I’ve been around recovery for a long time, and I have never seen anyone recover successfully without some kind of support outside their immediate family.  (I’m not saying that such folks don’t exist, but merely that I haven’t known any.)

Isolation and secrecy are part and parcel of addiction in all its forms. 

Continue reading

Nobody’s Perfect

In early recovery we are still concentrating on our addictions.  Even after we are abstinent, it takes us a while to reach a point where not acting out isn’t foremost in our minds.  Eventually we began to think of ourselves as sober addicts, and develop interests that take us farther yet from our addictions.

No one is perfect.  If we are preoccupied with thinking about our mistakes, we will find ourselves living in the past.  We can’t change the past, nor can we control the future.  If we insist on trying, we will make ourselves crazy.  Living in today, to the best of our ability, is essential for successful recovery.

Steps one through nine are our tools for dealing with the past.  Completing them as thoroughly as we are able, along with some outside help if needed, brings us up to today.  Ten, eleven and twelve guide us through the present.  Tomorrow isn’t up to us at all.  It will take care of itself.

Building Self Esteem

Practically all addictions are shame-based.  In some way we have been convinced that we are “less than,” damaged goods, that we don’t measure up, that we are good only for being used, or that we’ll never amount to anything.  When we are told such lies often enough, we internalize them and they become part of our self-image.  At that point they become self-fulfilling prophecies.  If I’m convinced that I’m no good, that I’m flawed, that I’m unworthy, then it’s going to be pretty hard to get anything done in the way of growth and progress with my life.  Even if I do, it’s unlikely ever to be enough to satisfy me — especially if my emotional abusers are still around.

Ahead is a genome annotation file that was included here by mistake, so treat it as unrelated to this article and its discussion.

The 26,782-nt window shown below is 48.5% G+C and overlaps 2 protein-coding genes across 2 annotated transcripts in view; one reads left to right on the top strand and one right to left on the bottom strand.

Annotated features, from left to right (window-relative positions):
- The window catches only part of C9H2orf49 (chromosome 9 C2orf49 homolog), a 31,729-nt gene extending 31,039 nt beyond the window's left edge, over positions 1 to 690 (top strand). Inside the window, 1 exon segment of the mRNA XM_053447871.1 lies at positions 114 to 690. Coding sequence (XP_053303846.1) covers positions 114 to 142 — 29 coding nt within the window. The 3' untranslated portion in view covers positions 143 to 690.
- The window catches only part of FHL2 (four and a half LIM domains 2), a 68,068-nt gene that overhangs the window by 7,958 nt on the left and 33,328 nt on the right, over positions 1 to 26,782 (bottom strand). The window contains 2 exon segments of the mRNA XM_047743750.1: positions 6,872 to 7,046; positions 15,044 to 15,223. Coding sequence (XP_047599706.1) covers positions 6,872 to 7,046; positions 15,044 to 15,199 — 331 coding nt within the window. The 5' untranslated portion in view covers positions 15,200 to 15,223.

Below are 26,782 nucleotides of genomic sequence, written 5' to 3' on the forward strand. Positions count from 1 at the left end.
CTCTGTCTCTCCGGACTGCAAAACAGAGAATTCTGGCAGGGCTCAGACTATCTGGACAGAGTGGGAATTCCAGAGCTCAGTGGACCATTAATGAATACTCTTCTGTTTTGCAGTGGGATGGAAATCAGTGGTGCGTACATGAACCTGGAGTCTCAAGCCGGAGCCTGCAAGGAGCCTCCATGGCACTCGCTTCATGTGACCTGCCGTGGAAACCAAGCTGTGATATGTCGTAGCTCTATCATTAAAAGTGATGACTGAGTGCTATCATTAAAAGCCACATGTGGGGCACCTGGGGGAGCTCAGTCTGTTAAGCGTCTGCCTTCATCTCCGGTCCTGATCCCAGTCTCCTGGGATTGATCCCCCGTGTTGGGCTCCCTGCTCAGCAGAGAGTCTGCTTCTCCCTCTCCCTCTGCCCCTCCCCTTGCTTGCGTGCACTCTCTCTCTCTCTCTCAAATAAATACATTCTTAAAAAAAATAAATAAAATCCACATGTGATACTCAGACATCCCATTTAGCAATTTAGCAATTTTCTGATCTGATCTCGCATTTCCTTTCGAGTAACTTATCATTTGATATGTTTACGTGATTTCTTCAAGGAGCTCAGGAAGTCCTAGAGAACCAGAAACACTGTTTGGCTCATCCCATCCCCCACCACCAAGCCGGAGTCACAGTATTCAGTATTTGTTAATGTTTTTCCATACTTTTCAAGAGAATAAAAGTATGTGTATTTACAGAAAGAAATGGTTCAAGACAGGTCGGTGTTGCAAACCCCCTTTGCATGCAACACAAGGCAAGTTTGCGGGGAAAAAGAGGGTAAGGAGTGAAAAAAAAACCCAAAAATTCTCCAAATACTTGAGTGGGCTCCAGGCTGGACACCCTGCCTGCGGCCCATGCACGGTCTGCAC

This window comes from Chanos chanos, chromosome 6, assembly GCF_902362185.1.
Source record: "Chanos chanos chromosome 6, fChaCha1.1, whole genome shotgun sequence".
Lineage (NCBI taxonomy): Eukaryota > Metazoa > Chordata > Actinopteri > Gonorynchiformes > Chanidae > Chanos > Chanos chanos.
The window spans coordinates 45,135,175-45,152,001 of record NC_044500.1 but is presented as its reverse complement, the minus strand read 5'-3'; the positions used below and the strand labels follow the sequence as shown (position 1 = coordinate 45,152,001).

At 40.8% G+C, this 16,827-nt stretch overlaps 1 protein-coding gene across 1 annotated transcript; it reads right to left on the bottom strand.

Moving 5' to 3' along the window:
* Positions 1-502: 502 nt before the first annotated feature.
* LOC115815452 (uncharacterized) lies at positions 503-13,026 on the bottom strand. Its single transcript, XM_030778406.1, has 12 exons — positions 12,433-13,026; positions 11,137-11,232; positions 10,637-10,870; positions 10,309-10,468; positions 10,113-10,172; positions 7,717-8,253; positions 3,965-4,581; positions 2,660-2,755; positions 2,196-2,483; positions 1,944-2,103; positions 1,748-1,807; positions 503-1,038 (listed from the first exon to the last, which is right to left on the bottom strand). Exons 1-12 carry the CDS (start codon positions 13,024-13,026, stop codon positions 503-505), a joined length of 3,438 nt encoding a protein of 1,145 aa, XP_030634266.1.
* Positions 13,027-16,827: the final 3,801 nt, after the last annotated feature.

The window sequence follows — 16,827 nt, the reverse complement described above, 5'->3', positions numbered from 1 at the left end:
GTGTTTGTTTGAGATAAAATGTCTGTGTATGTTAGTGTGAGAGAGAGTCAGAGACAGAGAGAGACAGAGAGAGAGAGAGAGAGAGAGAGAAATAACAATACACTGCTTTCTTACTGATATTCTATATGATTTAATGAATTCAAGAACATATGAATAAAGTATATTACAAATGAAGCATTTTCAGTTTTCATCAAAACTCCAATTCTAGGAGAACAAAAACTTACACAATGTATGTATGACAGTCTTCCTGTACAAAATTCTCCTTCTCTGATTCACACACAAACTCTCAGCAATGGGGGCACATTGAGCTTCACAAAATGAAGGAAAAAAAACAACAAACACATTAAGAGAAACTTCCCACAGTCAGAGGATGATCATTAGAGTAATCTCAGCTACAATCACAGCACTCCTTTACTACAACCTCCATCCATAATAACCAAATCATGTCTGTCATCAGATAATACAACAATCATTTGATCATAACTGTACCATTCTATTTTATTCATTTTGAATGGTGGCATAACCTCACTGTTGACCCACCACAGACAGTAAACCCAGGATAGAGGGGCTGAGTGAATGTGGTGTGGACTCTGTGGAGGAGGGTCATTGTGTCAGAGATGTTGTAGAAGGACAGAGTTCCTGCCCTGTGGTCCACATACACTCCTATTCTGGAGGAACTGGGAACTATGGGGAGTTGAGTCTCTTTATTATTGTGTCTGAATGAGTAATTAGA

In order to replace these convictions with a healthy, productive attitude toward ourselves and our lives, we need to overwrite a lot of data: all those messages that said “You’re not good enough,” “You can’t,” “Your brother was smarter,” “Your sister was the loveable one,” “You’ll never amount to anything,” and the other false information we absorbed from the words and actions of people we should have been able to trust — but who let us down. Continue reading